"This will never be completed, because the software developers will debate whether to use pure Haskell lambda functions, monads, transformers, and so forth to such a point that the original light bulb decides it should try to shine again, just to shut them all up."

"How many C software developers does it take to change a light bulb?"

"A team of at least thirty, because they believe they will need to build all of the software scaffolding needed to represent the light bulb as a memory mapped device with SMBus and ACPI handlers so that it can be changed by operating system policies."

"How many Lisp software developers does it take to change a light bulb?"

"Two, one to attempt to change the light bulb into a list structure, and the other to unscrew the bulb and replace it physically while admonishing his colleague that not everything is a software problem."

And that's just what I have for software developers.

You should see the shit I put electrical, mechanical, and civil engineers through with these jokes. :-)

This isn't really for you, BTW, this is entertainment for Mister S. :-)

Capital of Texas Refugee said...

OK, one last one for Mister S ...

"How many Perl software developers does it take to change a light bulb?"

"Did you not read the Perldoc for Perl Tie? This is a design problem, Perl can change that light bulb for you!"

Yes, Mister S, we're guilty of this.

We over-provision our embedded hardware to such an extent that we can shove a full commercial Linux install into it, complete with X.Org libraries and all of the other crap that implies, and as a result most of the code gets written in Perl because it's a supported option.

Hardware is cheap compared to the cost of putting a support engineer on a plane at a moment's notice to deal with Stuff's Happening, It's Terrible eight time zones away.

"But why use Perl?! That lets the customer change the code easier!"

Not so, and here's where you might appreciate how you can make Perl a lot like Lisp in a very useful way ...

The Perl code runs in a C framework that lets us load and run stored Perl bytecode in addition to dynamically loaded libraries, and there's a dynamic library loader built into the framework as well.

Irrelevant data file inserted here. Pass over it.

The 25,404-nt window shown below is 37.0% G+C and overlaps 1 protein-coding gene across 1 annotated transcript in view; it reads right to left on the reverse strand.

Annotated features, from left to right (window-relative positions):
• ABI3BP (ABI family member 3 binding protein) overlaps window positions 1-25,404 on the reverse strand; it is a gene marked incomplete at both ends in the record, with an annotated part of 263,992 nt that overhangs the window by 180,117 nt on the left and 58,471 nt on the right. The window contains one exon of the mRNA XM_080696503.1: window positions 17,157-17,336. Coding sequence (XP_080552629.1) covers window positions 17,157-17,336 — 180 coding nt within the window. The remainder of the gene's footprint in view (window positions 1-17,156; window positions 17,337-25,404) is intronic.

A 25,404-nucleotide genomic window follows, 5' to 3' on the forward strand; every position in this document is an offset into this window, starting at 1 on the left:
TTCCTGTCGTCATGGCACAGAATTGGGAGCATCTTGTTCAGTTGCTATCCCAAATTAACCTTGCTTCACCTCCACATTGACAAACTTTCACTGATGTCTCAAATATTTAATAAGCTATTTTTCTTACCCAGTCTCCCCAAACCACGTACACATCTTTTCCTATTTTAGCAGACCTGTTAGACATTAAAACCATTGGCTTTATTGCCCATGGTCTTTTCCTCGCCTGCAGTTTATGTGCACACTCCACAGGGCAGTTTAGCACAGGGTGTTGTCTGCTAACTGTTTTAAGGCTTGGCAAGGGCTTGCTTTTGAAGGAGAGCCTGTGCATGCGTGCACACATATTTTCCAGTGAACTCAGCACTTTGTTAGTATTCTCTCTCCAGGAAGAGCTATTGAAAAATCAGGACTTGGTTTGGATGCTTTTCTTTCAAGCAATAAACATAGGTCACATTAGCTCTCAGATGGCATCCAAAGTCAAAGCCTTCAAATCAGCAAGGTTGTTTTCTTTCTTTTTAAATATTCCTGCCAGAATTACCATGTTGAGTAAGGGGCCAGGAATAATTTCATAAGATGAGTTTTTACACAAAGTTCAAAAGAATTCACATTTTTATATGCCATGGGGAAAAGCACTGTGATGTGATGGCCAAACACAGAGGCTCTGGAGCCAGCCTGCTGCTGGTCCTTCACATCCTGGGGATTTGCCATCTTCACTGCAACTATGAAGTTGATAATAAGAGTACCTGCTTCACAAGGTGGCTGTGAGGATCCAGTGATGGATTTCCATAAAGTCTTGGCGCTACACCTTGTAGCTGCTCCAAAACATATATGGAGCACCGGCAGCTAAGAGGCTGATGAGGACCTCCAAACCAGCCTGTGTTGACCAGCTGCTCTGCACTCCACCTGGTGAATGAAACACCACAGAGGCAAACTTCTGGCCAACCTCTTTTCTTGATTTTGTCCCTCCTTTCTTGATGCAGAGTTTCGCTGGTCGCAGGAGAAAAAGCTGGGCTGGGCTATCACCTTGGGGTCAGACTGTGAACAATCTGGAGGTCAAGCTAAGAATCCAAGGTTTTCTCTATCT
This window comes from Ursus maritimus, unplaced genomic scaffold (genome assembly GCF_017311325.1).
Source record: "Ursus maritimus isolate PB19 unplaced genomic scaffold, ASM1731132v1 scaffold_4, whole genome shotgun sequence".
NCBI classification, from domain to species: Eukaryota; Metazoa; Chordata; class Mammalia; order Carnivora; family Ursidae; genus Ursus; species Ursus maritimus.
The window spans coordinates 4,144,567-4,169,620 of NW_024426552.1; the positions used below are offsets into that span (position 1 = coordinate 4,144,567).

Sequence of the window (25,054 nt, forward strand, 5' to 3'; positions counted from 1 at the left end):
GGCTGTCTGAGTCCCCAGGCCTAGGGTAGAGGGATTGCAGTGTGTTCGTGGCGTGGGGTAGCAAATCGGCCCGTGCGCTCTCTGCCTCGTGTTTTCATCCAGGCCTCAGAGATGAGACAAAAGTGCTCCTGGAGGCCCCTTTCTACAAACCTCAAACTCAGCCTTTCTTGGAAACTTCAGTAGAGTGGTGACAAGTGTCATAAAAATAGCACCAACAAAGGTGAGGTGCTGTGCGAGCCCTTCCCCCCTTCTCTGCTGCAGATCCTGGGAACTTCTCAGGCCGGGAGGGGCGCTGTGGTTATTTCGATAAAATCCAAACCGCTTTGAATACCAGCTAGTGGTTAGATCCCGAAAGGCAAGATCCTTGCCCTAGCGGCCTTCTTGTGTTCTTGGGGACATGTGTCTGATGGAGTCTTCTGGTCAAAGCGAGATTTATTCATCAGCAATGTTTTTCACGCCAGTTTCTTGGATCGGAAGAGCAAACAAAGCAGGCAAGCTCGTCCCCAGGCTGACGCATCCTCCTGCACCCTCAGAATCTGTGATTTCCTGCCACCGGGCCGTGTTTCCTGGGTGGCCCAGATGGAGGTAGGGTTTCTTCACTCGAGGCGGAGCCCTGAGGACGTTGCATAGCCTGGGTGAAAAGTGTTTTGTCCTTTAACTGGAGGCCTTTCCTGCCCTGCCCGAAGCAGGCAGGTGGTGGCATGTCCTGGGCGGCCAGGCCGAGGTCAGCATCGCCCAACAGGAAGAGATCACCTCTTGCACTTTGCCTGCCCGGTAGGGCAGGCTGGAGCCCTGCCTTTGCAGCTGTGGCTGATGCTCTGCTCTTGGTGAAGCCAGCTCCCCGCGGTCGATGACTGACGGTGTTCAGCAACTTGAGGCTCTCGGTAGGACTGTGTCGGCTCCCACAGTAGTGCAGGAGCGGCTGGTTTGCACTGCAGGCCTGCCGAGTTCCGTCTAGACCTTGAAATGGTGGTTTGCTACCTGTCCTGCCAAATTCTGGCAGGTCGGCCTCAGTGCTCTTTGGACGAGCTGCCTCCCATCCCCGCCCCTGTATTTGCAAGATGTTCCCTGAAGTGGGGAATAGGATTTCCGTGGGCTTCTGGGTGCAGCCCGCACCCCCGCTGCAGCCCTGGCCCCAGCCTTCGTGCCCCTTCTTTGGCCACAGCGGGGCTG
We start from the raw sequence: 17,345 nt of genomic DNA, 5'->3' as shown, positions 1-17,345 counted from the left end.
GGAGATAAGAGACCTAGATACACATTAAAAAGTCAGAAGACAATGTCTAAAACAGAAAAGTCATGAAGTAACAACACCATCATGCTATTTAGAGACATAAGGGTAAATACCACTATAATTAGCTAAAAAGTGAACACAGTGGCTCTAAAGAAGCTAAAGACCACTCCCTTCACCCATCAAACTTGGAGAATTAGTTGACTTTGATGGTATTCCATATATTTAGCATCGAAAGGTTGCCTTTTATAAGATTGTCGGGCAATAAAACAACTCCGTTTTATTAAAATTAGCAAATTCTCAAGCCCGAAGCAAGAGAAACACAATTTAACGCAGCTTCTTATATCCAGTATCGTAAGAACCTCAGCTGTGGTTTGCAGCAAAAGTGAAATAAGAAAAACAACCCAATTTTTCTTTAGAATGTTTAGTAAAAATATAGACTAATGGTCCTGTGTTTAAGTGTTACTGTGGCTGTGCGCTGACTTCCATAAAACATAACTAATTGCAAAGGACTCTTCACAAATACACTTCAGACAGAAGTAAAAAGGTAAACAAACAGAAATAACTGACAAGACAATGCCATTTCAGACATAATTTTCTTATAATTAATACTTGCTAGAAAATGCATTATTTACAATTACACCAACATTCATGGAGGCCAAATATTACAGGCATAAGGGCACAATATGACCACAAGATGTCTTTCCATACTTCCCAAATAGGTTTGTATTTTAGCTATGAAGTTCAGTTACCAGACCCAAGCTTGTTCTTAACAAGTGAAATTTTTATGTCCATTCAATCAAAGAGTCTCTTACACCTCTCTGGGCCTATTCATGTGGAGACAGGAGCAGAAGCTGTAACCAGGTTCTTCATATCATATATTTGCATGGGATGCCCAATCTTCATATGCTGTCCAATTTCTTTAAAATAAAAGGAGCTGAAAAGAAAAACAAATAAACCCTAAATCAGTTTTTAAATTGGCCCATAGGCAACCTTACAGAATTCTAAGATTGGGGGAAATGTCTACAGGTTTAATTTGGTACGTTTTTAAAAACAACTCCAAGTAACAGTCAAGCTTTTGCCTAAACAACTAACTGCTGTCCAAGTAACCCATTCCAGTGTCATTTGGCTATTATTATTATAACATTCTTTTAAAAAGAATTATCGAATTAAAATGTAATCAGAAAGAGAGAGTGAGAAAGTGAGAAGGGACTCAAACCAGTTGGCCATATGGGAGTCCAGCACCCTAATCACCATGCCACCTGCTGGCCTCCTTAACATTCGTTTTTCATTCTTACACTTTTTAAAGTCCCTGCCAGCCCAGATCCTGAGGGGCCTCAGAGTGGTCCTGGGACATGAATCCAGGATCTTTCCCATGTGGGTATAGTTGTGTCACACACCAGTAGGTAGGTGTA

This lets us run a compiled version of the source code without distributing most of the source code itself, and it also lets us do neat stuff like JIT compiling and loading of modules as needed.

Redundant copies of the C framework on multiple system boards mean that there's never an instance where the installed product is ever truly offline, and a threaded proprietary IPC system that uses IPv4 transports takes care of the inter-copy messaging.

Best of all (yeah, Snarkie, listen up) ... the product really is the size of a breadbox, but not for all values of size of breadbox.

Except that the product actually resembles a squid, because it has lots of tentacles, and that I also have to work with EE people for all of the "gadgets" that get stuck on the squid, so your breadbox actually is a squid.

So there's an answer to an earlier question: we use Lisp as a model, but since Lisp programmers are pricey and hard to find, we use an embedded Perl environment that lets us hire better-than-average Perl programmers who we help to become even better.

Because of excess hardware provisioning, we can shove whatever crazy crap any customer of ours wants into a separate virtual machine that stays connected to its host system. They can even prototype on a commercial VPS if they want because that's generally the memory footprint, single disk, and single network interface setup we're going to give them.

This means that we can in fact integrate absurdist Java infrastructures that turn light bulbs into marigolds.

I would like to say that this is a theoretical use of Java, BTW ...

... but I can't. :-)

she said: said...

Oh. I see your style. Distract us into not even caring what you make anymore. Said in the most affectionate way. I thought I made an art of cutting through Silicon Valley Bullshit to get to the core sale - but you take this to a whole nether level. If I encountered you at a booth I'd be like - nope.... too many words. Don't care anymore.